In the summer of 1976, Israel put their foot down as an international power, and that didn’t sit well with Palestine. War broke out, murder was commonplace, and politicians merely tried to keep a resemblance of peace. Israel’s reputation as a country that didn’t negotiate was put to the test when a group of freedom fighters hijacked a plane containing Jewish passenger, landing in Entebbe, Uganda, demanding terrorists held in Israeli prisons to be released.
7 Days in Entebbe is inspired by this true story, but I wouldn’t call it an idea that was executed well. Jose Padilha directs the movie like a guy reading a recipe off the internet, injecting nothing unique or thought-provoking into the tale to give it any extra cinematic juice. He basically sat in a chair and said, “go ahead”.
The plot is divided between the airport in Uganda and the political war room back in Israel, where the conservative peace seeking Prime Minister (Lior Askenazi, Norman) butts heads with the military force hungry advisor, Shimon Peres (Eddie Marsan, Ray Donovan). The strategy of how to deal with a situation involving over 100 innocent passengers requires multiple trains of thought, but the movie doesn’t stick to either one, spending most of its time with the hijackers, which include Bose (Daniel Bruhl) and Bridgette (Rosamund Pike). Continue reading “‘7 Days in Entebbe’ makes a great story seem boring”
Review-Warning. You will leave Gone Girl mad as hell. It will get inside your head, crawl down into your nervous system and dance the jig around your heart and try to make it chilly inside.
Gillian Flynn took her novel to the one director who could make this material sing and that was the brilliant David Fincher. The man doesn’t miss. He crafted classics with Seven, Fight Club, The Curious Case of Benjamin Button and The Social Network. He can do crime, dark comedy, uncomfortable sexual drama and elicit performances from actors few others can.
Gone Girl can’t be explained without giving away juicy plot details that need to be digested inside a theater and not on your IPhone at a bookstore. I can tell you this. Ben Affleck and Rosamund Pike are perfectly cast as the greatest looking couple who carry a warehouse full of secrets that uncoil as the plot points and twists unfold on screen. They are Nick and Amy Dunne. A couple of New York writers who get rocked by the recession and drift apart when they move to Cape Girardeau. When she goes missing, he falls under the microscope of the local police, talk show hosts and the locals.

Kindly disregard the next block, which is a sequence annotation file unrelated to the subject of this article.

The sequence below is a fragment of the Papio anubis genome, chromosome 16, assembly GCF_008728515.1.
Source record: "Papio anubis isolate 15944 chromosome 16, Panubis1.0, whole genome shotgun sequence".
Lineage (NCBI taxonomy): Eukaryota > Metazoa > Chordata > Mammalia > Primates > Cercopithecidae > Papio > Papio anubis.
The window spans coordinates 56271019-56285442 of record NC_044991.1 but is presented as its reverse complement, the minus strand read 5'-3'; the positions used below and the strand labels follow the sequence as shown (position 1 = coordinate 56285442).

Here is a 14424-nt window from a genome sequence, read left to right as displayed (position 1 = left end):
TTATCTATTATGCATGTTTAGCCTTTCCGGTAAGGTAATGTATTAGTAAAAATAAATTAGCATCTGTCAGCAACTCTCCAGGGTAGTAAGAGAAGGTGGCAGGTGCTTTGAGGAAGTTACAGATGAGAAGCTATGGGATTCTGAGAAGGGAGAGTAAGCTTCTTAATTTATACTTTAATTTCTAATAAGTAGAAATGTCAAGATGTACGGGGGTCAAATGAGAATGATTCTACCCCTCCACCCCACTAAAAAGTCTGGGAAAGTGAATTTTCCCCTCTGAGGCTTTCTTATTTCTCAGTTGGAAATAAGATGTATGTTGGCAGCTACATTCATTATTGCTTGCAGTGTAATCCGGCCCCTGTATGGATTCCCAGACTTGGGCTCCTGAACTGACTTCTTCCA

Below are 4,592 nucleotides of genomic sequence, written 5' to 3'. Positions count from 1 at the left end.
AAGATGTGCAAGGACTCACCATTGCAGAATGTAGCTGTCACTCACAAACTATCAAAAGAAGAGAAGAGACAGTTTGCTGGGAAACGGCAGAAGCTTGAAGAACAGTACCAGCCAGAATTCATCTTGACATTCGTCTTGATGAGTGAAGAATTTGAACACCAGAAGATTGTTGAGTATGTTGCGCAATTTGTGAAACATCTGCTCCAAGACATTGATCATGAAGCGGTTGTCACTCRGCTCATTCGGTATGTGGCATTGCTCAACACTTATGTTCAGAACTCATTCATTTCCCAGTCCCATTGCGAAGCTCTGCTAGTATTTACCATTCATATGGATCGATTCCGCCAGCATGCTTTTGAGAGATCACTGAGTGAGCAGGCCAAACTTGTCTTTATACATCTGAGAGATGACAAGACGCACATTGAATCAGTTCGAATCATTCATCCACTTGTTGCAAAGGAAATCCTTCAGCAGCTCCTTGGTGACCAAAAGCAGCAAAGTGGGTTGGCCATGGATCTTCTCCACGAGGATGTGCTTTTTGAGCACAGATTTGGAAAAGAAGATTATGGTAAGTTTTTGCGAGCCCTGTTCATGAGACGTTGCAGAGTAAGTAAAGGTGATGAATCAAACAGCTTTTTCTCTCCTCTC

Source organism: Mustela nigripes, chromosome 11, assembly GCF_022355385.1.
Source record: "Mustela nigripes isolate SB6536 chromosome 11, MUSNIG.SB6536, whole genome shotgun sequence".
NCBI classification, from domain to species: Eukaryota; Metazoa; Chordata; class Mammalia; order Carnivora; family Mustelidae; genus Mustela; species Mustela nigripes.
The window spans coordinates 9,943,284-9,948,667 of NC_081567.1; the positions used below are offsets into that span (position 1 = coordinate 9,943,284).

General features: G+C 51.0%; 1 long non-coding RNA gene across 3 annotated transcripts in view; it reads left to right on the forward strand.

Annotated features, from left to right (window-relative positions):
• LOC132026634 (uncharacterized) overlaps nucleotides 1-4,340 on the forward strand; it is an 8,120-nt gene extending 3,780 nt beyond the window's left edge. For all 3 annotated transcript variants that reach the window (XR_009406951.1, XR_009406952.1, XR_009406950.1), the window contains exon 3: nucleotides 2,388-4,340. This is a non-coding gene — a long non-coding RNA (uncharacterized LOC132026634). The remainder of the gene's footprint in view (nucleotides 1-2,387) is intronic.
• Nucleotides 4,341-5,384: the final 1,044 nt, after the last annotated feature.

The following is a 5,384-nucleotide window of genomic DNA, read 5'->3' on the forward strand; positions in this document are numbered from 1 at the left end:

Affleck has always been a better actor than he has ever given credit for but he truly nails it here. He was born to play the well meaning yet weak in the knees Nick, who seems a little less worried about his missing wife than the usual husband. Nick is charming, speaks well, and doesn’t show harm but has a few secrets buried in his gut(pre-Batman Fleck body). Pike plays a number of personalities and this movie could be her coming out party as an actress or type cast her as the sweet blonde who rocked Fincher’s mystery. Carrie Coon is dynamite as Nick’s caring yet clingy sister. Tyler Perry puts the perfect shade of slick on the lawyer struggling to free Nick from potential doom. Kim Dickens is solid as the detective clearing the waters and Neil Patrick Harris is something entirely different than you’d expect playing a creepy dude from Amy’s past. The entire cast makes for a good ensemble and everybody gets their moments. In my eyes, Affleck nails his role the best but the cast as a whole is aces.
Trent Reznor’s score is perfectly gloomy and restrained, never overpowering the slow devil’s dance being transmitted by Fincher’s directing, Flynn’s writing and the cast’s flavor.
The only thing that kept me from loving this film was the ending. It will hit you in the gut and then the head. It pissed me off. Flynn stuck to her guns and kept the ending intact, but the result isn’t as golden as one would think. It just made me mad. I get the idea. When Law and Order is referenced and mocked early on in the film, I get the idea Fincher is going for. This plot won’t get tied up the way the audience wants it. Nice and tight? Nope. It’s going to be chilly and awkward, like a marriage slowly coming undone. That’s the effect and the goal. That doesn’t mean I have to like it.
Continue reading “Gone Girl: Easier To Admire Than To Love”